Now, when a new generation is able to use the architectural language of the twentieth century as a matter of course, when prejudice has died down and a building program is in progress that supersedes any expectation, we architects find ourselves still at a fair distance from our desired goal: the transformation of our chaotic, profusely growing surroundings into a pattern of organic entity and visual bliss. For such a desire has hardly taken root yet within our American population as a whole; we are still without their response and encouragement. We are still in danger of losing control over the vehicle of progress which our time has created. The misuse of the machine tends to flatten the mind, leveling off individual diversity and independence of thought and action. But diversity is, after all, the very source of true democracy! But factors of expediency, like high-pressure salesmanship and money-making as an end in itself, have impaired the individual's capacity to seek and understand the deeper potentialities of life from which the culture of a nation develops. Our sense of neighborly integration, our love of beauty as a basic life requirement, are underdeveloped. We need, on the one hand, distinct diversity of minds resulting from intensive individual performance, and, on the other, a common idiom of regional expression springing from the cumulative experience of successive generations who gradually weed out the superfluous and the merely arbitrary from the essential and typical. Such a voluntary selective process, far from producing dull uniformity, should give many individuals a chance to contribute their own individual variation of a common theme and so help to evolve again the integrated pattern for living that we lost with the advent of the machine age. The two opposites--individual variety, and a common denominator expressed by creating form symbols of human fellowship--need to be reconciled to each other. The degree of success in shaping and fusing these opposites indicates the depth of culture reached and is the very yardstick for judging the architectural achievements of a period.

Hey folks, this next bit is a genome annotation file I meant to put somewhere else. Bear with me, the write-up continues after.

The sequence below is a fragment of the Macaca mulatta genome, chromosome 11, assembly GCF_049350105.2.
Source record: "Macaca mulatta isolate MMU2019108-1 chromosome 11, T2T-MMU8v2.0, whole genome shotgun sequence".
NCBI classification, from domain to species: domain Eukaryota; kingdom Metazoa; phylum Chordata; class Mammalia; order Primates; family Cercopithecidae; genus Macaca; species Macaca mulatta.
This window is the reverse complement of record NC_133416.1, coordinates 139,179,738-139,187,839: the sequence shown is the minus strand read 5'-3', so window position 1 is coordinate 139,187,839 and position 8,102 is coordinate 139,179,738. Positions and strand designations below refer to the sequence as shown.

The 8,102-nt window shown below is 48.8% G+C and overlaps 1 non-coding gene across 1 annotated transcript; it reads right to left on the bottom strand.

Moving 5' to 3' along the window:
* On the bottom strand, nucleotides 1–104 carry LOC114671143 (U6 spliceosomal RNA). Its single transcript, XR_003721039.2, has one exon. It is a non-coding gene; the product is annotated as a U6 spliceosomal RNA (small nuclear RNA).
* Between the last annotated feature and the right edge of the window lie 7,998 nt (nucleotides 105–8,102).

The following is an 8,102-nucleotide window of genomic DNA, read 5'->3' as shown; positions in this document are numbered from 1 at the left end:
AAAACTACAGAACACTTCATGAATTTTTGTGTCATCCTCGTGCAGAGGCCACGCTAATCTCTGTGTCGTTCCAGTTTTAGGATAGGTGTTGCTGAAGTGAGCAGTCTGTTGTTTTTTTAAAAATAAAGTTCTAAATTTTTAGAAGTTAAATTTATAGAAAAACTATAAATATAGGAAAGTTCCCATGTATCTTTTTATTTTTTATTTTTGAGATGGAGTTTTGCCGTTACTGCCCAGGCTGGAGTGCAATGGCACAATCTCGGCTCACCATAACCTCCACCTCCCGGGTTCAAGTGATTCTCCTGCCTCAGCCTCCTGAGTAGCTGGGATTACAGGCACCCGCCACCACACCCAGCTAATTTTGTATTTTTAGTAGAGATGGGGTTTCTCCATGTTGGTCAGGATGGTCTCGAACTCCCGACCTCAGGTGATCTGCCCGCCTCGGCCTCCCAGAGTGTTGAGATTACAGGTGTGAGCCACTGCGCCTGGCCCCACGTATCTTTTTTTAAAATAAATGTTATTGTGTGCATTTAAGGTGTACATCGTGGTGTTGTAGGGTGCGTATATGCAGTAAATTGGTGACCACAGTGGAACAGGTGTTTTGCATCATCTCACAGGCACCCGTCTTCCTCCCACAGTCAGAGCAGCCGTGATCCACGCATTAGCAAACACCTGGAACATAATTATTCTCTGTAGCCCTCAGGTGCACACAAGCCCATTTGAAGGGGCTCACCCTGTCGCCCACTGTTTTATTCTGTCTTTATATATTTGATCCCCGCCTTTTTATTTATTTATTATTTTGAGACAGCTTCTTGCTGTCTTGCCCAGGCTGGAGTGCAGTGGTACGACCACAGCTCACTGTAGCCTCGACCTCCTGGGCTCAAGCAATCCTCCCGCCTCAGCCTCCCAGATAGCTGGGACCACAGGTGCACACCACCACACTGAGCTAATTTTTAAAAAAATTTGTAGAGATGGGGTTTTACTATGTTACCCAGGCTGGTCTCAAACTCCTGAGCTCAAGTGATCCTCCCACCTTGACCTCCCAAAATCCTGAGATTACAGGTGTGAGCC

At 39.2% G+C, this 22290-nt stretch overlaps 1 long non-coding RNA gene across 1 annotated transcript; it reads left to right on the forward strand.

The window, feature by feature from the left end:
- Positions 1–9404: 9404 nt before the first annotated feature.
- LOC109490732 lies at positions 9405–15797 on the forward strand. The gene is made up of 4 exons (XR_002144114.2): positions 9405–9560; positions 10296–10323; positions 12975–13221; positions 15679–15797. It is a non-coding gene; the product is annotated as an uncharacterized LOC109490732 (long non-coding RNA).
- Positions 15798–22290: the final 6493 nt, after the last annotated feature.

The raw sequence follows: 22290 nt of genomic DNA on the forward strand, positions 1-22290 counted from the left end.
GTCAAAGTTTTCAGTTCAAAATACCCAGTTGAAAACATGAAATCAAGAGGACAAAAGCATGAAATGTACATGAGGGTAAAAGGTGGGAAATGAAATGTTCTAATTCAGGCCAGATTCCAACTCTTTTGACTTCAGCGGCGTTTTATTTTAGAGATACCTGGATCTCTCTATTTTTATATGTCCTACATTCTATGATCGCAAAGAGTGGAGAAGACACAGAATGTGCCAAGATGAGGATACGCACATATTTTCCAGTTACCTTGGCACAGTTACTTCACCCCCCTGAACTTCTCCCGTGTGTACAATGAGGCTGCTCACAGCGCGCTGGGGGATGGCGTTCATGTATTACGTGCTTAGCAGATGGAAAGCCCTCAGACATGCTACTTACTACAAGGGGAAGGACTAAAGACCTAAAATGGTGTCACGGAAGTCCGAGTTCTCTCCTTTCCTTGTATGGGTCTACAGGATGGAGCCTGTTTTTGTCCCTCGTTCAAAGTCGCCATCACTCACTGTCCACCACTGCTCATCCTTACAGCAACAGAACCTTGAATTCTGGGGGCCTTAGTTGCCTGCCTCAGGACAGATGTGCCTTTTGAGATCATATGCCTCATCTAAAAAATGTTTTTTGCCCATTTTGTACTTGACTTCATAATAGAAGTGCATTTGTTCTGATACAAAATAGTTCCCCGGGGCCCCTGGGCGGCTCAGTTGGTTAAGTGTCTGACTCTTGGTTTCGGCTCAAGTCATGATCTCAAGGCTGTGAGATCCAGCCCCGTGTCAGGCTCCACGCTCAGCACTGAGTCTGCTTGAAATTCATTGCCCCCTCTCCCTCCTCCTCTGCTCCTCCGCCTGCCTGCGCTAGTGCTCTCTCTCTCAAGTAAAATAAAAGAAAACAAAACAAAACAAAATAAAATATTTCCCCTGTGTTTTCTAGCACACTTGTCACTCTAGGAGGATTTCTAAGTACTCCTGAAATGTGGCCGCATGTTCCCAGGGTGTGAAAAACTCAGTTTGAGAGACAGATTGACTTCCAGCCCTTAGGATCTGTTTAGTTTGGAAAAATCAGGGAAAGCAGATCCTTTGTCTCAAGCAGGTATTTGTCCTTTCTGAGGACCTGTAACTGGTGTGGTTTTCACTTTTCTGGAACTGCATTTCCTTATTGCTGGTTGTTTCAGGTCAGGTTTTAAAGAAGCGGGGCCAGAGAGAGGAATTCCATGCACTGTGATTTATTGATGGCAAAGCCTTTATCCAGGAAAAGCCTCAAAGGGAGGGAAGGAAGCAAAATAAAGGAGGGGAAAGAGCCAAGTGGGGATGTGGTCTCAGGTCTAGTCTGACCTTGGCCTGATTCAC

Our scientific age of specialization, with its glorious achievements for our physical life, has simultaneously brought about confusion and a general dissolution of context; it has resulted in shrinking and fragmentizing life.